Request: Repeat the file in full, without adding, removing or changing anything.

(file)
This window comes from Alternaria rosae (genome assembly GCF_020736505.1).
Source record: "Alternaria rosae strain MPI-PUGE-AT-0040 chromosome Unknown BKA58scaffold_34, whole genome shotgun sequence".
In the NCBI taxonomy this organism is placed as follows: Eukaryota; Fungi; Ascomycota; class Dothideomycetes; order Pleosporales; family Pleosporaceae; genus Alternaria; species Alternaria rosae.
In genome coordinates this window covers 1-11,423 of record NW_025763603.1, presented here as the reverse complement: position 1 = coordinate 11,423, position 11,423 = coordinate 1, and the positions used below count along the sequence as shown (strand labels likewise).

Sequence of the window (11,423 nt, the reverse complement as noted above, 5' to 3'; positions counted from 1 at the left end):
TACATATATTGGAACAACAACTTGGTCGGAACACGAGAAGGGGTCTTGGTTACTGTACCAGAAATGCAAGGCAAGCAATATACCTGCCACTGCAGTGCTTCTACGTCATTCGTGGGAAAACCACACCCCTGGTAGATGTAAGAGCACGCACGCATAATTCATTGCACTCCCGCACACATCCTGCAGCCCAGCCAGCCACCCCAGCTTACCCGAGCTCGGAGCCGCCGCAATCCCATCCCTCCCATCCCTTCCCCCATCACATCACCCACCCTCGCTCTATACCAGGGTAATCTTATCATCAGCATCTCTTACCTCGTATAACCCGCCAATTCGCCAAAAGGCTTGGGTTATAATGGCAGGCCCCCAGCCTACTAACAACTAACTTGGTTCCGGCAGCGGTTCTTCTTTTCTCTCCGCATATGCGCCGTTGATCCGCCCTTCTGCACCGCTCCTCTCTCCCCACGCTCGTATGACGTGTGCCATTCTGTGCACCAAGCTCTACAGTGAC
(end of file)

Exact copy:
This window comes from Alternaria rosae (genome assembly GCF_020736505.1).
Source record: "Alternaria rosae strain MPI-PUGE-AT-0040 chromosome Unknown BKA58scaffold_34, whole genome shotgun sequence".
In the NCBI taxonomy this organism is placed as follows: Eukaryota; Fungi; Ascomycota; class Dothideomycetes; order Pleosporales; family Pleosporaceae; genus Alternaria; species Alternaria rosae.
In genome coordinates this window covers 1-11,423 of record NW_025763603.1, presented here as the reverse complement: position 1 = coordinate 11,423, position 11,423 = coordinate 1, and the positions used below count along the sequence as shown (strand labels likewise).

Sequence of the window (11,423 nt, the reverse complement as noted above, 5' to 3'; positions counted from 1 at the left end):
TACATATATTGGAACAACAACTTGGTCGGAACACGAGAAGGGGTCTTGGTTACTGTACCAGAAATGCAAGGCAAGCAATATACCTGCCACTGCAGTGCTTCTACGTCATTCGTGGGAAAACCACACCCCTGGTAGATGTAAGAGCACGCACGCATAATTCATTGCACTCCCGCACACATCCTGCAGCCCAGCCAGCCACCCCAGCTTACCCGAGCTCGGAGCCGCCGCAATCCCATCCCTCCCATCCCTTCCCCCATCACATCACCCACCCTCGCTCTATACCAGGGTAATCTTATCATCAGCATCTCTTACCTCGTATAACCCGCCAATTCGCCAAAAGGCTTGGGTTATAATGGCAGGCCCCCAGCCTACTAACAACTAACTTGGTTCCGGCAGCGGTTCTTCTTTTCTCTCCGCATATGCGCCGTTGATCCGCCCTTCTGCACCGCTCCTCTCTCCCCACGCTCGTATGACGTGTGCCATTCTGTGCACCAAGCTCTACAGTGAC